Tuesday featured two big announcements from Ottawa regarding Canada’s First Nations. The start of a consultation process to create an inquiry into missing and murdered indigenous women received the most attention.
But Prime Minister Justin Trudeau’s five-point plan to reset the relationship with native Canada is the larger story. That’s because the MMIW issue, important as it is, cannot be seen in isolation. It grows out of something bigger and deeper.
When Indigenous and Northern Affairs Minister Carolyn Bennett was asked what the goal of the inquiry would be, she mentioned preventing a repetition of the tragedies it is to investigate. But that outcome is not attainable unless the depressing state of aboriginal Canada, which is in almost every way worse off than the rest of Canada, is somehow improved.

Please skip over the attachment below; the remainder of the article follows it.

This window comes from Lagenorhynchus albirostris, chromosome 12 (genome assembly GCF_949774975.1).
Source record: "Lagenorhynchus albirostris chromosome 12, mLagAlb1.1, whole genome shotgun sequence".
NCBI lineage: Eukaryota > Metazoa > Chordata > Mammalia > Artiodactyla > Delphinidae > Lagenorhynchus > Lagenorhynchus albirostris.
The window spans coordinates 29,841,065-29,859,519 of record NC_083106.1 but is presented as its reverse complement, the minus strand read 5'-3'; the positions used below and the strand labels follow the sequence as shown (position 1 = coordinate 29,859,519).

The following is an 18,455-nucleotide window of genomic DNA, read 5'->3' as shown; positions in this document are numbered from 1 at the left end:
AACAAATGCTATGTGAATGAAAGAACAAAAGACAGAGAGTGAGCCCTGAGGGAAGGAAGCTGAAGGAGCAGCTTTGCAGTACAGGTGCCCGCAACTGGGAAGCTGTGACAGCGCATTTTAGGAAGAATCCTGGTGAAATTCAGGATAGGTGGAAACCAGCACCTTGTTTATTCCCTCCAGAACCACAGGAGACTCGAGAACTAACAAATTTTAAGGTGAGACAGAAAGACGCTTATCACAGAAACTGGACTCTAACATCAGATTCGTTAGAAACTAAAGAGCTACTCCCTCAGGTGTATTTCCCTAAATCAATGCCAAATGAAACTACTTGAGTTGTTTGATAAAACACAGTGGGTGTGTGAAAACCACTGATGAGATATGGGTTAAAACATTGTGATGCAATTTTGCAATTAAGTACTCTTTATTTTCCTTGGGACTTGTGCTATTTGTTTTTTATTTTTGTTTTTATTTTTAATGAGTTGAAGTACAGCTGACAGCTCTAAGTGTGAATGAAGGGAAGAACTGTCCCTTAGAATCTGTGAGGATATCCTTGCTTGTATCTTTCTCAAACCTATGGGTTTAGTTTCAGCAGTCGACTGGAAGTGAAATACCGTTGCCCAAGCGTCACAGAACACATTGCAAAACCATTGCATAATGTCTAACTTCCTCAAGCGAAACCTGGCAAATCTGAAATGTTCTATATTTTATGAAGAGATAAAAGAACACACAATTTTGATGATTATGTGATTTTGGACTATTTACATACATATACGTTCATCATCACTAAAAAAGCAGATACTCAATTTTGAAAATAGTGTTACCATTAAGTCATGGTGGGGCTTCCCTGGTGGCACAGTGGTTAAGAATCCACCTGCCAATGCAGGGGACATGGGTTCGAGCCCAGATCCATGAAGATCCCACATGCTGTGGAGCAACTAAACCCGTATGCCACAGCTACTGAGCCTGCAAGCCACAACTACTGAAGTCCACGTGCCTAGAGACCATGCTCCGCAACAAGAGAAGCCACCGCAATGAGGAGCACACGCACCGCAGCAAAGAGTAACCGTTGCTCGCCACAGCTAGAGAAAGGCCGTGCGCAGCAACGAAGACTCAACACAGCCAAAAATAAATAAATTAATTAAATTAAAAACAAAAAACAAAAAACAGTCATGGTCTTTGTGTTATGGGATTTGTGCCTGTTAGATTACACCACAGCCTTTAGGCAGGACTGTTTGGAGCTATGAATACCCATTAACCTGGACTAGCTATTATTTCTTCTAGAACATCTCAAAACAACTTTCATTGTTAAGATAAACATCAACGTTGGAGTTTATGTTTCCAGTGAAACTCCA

That’s a challenge for the federal government, but also for native leaders and communities. There is a lot of blame to go around, and a lot of responsibility too.
The new government in Ottawa is not the first to dream of a better tomorrow for Canada’s First Nations. Good intentions matter, but they are not enough.
The phenomenon of indigenous women who have gone missing and been murdered is a tragedy that has to be investigated, understood and addressed. In 2014, an aboriginal woman was six times as likely to be murdered as a non-aboriginal woman.
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